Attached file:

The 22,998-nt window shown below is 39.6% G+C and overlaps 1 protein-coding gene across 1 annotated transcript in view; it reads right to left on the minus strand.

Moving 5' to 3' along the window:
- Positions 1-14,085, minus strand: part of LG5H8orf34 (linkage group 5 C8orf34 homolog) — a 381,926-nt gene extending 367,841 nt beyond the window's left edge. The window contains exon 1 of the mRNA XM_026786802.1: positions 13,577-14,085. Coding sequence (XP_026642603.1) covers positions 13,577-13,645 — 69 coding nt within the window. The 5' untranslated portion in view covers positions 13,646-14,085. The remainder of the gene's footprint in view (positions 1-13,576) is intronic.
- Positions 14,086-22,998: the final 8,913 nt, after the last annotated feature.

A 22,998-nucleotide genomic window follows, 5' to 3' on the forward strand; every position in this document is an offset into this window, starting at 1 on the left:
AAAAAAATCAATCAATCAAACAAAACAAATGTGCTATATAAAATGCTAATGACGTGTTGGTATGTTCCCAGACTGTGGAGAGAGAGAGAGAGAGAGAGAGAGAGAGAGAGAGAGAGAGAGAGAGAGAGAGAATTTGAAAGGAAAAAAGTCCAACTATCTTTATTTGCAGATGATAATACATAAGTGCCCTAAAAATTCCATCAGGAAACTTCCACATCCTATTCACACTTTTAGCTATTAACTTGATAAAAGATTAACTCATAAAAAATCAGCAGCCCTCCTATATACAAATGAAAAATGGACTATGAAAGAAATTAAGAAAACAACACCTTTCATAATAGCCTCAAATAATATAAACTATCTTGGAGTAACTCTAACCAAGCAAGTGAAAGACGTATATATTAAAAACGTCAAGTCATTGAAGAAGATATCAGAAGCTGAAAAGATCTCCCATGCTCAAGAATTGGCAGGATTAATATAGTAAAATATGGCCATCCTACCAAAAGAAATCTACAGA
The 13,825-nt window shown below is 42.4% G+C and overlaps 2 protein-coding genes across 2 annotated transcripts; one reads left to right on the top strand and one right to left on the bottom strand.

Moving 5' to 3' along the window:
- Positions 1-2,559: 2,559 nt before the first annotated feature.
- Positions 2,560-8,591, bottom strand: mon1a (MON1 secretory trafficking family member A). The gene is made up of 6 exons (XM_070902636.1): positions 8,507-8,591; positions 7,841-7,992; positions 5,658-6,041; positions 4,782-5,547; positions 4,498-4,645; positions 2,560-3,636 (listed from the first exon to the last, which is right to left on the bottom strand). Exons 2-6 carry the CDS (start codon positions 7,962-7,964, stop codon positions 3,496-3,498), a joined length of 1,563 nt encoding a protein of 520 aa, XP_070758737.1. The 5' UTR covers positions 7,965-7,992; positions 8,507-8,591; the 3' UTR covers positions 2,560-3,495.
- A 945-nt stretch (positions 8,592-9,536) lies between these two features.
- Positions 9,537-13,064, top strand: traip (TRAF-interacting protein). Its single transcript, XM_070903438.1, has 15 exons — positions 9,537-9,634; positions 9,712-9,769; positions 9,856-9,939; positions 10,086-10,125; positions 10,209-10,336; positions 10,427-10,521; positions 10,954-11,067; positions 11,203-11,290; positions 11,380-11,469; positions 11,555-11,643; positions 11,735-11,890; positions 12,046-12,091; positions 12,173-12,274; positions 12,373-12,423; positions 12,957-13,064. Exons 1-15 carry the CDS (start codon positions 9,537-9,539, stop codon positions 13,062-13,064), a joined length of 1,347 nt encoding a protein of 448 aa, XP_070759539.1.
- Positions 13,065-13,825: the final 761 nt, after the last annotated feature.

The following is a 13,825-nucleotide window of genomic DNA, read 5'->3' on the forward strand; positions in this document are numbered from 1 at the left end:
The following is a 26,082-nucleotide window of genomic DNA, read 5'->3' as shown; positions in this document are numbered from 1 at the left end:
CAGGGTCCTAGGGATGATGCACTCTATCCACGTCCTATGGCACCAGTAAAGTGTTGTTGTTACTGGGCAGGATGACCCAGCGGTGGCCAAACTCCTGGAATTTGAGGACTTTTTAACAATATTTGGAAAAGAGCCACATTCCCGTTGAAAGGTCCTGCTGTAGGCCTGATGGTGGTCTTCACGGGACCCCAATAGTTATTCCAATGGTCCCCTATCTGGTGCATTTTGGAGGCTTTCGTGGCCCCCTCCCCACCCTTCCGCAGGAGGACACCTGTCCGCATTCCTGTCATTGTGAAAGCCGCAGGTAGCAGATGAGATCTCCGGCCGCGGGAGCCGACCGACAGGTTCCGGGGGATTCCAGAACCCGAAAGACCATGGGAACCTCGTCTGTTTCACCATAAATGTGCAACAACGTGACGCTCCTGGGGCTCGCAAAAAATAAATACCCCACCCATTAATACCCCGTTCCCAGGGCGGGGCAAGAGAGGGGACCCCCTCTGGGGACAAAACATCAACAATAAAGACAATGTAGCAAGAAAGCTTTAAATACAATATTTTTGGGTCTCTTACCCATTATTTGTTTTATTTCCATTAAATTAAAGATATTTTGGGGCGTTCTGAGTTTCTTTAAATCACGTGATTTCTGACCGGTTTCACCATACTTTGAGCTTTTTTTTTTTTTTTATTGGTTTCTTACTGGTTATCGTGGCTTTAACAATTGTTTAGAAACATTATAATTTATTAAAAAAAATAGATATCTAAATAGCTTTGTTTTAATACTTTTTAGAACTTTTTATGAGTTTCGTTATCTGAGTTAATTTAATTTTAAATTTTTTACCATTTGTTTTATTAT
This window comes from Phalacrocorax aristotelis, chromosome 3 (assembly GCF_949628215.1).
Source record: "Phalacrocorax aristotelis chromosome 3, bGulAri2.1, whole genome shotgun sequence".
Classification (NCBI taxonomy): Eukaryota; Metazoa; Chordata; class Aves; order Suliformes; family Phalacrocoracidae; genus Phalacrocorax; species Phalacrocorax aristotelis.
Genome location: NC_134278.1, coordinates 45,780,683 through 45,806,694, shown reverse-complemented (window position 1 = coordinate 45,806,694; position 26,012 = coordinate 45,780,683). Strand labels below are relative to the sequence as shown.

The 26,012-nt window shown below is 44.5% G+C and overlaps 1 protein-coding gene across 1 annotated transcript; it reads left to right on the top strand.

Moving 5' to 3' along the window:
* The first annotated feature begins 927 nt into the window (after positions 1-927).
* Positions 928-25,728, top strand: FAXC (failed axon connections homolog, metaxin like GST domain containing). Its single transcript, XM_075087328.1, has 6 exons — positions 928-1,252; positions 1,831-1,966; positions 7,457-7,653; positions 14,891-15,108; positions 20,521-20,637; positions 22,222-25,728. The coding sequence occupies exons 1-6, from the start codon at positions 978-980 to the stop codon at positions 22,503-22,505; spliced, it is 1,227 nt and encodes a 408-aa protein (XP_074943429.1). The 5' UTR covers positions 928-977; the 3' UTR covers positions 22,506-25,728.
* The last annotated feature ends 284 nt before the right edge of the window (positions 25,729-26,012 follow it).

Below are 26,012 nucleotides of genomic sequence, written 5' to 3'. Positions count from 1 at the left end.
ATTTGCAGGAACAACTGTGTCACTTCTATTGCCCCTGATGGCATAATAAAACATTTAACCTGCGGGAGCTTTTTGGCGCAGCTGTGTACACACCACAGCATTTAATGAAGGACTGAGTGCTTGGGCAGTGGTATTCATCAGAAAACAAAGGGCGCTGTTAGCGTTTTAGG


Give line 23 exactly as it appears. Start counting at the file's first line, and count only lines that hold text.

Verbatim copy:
* The first annotated feature begins 927 nt into the window (after positions 1-927).